Introduced on Zack Synder's 300: The Complete Experience, and later on his Watchmen Director's Cut, Terminator: Salvation sports the definitive home entertainment extra - Maximum Movie Mode. Combining elements of all the previously known types of extra material (Audio Commentary, Video Commentary, Stills, Trivia Tracks, Cast Interviews, On-Set Footage, VFX Comparisons etc.) and presenting it in the most accessible way yet to be invented, this is a tremendous offering, a total information overload. If you truly love a movie and want to learn everything there is about it's creation - from script to filming, effects to timeline - then it doesn't get any better than having a Maximum Movie Mode facility as an extra. Sure the bonus material offered is sometimes pretty redundant (the timeline often states things that you would know just by watching the damn movie), but the comparisons with the effects shots are amazing (they mapped it out pretty accurately) and the behind the scenes snippets are never less than interesting (I'd forgotten what Bale's normal accent really sounded like after all his American-accented performances). The insights into the story are quite good, the look at the Terminator technology they fabricated for the movie is pretty cool, and even McG acquits himself quite well (considering that this is the guy who is famously quoted as saying: "There's two elements that go into filmmaking. There's sound, and there's the picture.". Fans of the movie will love this extra.
For those who still have not accepted the excellent style of Maximum Movie Mode, we get the individual 'Focus Points' that pop up in that extra presented separately (but not chronologically) with individual playability from the extras menu. These include: Digital Destruction, Enlisting the Air Force, Molten Metal and the Science of Simulation, Building the Gas Station, Creating the VLA Attack, Exploding Serena's Lab in Miniature, Hydrobots, An Icon Returns, Terminator Factory, Stan Winston Shop and Napalm Blast. There's only about 2-3 minutes in length each, and work much better as integrated into the MMM facility but it's nice to have the option to dip in here.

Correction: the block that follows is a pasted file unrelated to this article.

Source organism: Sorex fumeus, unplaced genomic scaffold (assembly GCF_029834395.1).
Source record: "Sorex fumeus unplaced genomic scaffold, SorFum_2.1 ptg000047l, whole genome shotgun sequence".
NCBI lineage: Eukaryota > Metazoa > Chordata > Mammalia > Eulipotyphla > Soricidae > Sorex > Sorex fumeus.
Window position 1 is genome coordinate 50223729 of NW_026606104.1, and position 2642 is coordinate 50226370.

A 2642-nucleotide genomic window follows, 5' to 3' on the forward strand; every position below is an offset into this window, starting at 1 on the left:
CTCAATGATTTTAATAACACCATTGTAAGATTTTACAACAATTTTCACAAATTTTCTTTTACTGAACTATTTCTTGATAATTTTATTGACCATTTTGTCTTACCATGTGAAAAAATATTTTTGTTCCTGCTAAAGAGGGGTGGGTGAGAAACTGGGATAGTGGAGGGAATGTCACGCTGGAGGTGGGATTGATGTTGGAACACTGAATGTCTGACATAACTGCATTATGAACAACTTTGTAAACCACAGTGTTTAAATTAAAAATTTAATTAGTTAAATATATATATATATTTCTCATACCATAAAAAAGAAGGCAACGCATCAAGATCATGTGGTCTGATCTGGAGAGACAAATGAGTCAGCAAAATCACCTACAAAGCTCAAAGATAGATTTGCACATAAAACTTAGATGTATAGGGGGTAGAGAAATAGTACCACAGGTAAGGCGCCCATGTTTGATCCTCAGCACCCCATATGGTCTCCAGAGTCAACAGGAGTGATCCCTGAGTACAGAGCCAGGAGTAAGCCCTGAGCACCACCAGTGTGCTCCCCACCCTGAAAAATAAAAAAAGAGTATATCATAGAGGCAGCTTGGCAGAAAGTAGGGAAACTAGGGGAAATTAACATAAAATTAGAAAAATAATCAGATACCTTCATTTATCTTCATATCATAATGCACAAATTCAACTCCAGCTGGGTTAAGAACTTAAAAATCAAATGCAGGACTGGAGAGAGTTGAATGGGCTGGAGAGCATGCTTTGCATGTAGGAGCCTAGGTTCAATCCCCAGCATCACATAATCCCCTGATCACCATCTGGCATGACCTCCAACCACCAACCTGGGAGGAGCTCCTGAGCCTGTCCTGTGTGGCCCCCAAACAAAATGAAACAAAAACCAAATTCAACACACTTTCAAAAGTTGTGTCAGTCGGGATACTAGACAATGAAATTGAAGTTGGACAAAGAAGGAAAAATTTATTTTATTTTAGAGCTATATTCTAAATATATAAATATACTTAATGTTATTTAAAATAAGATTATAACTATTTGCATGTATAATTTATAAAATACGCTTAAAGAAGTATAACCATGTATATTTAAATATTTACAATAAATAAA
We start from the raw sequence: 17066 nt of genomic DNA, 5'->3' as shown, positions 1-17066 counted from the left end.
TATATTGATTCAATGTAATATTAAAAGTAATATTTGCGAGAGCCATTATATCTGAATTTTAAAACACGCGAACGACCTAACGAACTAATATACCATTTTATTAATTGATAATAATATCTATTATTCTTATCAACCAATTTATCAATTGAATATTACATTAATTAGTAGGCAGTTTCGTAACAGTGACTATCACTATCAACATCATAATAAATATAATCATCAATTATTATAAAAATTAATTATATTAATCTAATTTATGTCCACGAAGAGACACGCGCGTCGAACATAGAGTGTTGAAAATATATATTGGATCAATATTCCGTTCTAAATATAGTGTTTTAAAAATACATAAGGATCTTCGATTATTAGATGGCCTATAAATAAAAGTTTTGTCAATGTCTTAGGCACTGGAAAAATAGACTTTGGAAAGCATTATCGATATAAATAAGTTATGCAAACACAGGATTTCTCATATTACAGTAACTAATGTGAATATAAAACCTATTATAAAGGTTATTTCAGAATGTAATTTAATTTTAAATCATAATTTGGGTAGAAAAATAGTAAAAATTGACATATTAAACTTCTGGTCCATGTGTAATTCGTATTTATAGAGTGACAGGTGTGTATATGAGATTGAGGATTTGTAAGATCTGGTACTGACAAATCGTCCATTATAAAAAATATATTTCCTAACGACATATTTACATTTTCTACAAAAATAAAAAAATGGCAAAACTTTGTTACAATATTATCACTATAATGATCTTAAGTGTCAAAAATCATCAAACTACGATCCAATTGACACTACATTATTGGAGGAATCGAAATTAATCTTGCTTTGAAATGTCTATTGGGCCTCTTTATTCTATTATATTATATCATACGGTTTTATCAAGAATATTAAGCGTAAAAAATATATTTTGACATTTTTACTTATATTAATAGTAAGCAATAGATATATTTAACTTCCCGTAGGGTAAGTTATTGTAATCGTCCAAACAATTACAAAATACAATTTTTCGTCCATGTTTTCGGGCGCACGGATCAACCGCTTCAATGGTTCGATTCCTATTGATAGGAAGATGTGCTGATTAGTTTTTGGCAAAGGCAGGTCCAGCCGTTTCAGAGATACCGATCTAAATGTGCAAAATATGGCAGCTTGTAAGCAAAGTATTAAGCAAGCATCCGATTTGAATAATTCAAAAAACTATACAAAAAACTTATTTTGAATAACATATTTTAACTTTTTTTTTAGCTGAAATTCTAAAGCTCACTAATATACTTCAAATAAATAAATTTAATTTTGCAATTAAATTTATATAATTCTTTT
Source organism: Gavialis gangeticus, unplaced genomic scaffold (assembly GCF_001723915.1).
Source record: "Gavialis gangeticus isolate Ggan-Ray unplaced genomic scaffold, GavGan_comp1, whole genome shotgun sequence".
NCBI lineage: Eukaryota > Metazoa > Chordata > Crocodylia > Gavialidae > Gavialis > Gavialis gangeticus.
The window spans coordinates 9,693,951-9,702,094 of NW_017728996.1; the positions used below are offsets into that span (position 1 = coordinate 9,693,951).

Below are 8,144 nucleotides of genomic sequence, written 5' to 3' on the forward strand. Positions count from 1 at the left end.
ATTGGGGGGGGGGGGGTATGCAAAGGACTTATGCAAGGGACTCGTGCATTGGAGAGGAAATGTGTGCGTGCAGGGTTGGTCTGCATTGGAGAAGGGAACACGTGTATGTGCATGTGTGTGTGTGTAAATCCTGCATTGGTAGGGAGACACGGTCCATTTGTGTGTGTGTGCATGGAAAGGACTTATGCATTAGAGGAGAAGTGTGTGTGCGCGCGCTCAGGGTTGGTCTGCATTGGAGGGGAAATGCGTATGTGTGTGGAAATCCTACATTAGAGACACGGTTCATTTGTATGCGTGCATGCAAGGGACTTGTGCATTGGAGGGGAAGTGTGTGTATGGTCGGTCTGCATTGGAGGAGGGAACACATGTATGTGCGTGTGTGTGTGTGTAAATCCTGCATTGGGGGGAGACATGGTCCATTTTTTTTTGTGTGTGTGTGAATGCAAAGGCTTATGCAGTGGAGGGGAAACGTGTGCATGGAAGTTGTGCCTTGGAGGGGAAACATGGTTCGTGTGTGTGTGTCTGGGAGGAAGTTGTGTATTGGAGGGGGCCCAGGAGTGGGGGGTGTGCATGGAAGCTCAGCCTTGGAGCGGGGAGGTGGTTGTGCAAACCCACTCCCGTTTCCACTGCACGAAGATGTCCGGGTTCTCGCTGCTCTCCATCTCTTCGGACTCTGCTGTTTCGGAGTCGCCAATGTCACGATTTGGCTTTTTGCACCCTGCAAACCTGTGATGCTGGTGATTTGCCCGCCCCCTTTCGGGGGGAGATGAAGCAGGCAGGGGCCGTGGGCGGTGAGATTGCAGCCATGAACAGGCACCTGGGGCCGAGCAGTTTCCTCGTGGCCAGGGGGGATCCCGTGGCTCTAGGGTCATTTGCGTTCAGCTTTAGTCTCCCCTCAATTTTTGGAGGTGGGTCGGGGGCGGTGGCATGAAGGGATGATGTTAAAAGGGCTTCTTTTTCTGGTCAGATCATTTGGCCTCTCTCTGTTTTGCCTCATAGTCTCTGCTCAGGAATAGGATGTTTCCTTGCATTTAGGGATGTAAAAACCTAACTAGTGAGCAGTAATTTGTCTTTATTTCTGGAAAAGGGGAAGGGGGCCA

Reforging The Future is a 19 Minute Featurette that looks at how the filmmakers built upon the Terminator mythology established in the past 3 movies (but ignoring the ill-fated Sarah Connor Chronicles TV Series) but also went their own way - not entirely successfully - in their vision of the future, and The Moto-Terminator gets its own 8 Minute Featurette looking at how the filmmakers collaborated with Ducati to create this two-wheeled Terminator model.
Terminator: Salvation finally comes to Region Free US Blu-ray in an outstanding package that is sure to mark one of the high points in this years' Blu-ray release schedule. Even if the Director's Cut will not sway those who didn't like the theatrical version, it is still a superior offering. And with fantastic visuals and a thumping soundtrack bringing out the best of what the format can offer, along with some decent extras - most notably the astounding Maximum Movie Mode presentation - to round off the superior package, this will mark a blind buy for many - fans and newcomers alike. The film itself has provoked many different reactions amongst viewers, but for many fans it represents a disappointing imagining of the future dystopia hinted at during the tremendous first two Terminator classics. Newcomers, however, can just go with the fact that this is not a bad movie, and watching it with relatively low expectations is a far from terrible way to spend a couple of hours of your life. In a year of lacklustre blockbusters (except for Star Trek, of course), it marks one of the more solid entries, and the fact that it does not stand up to the pinnacle that is Terminator 2 does not make it any less entertaining in its own right. That said, however vapidly entertaining it is, it is still yet another prime example of a missed opportunity.
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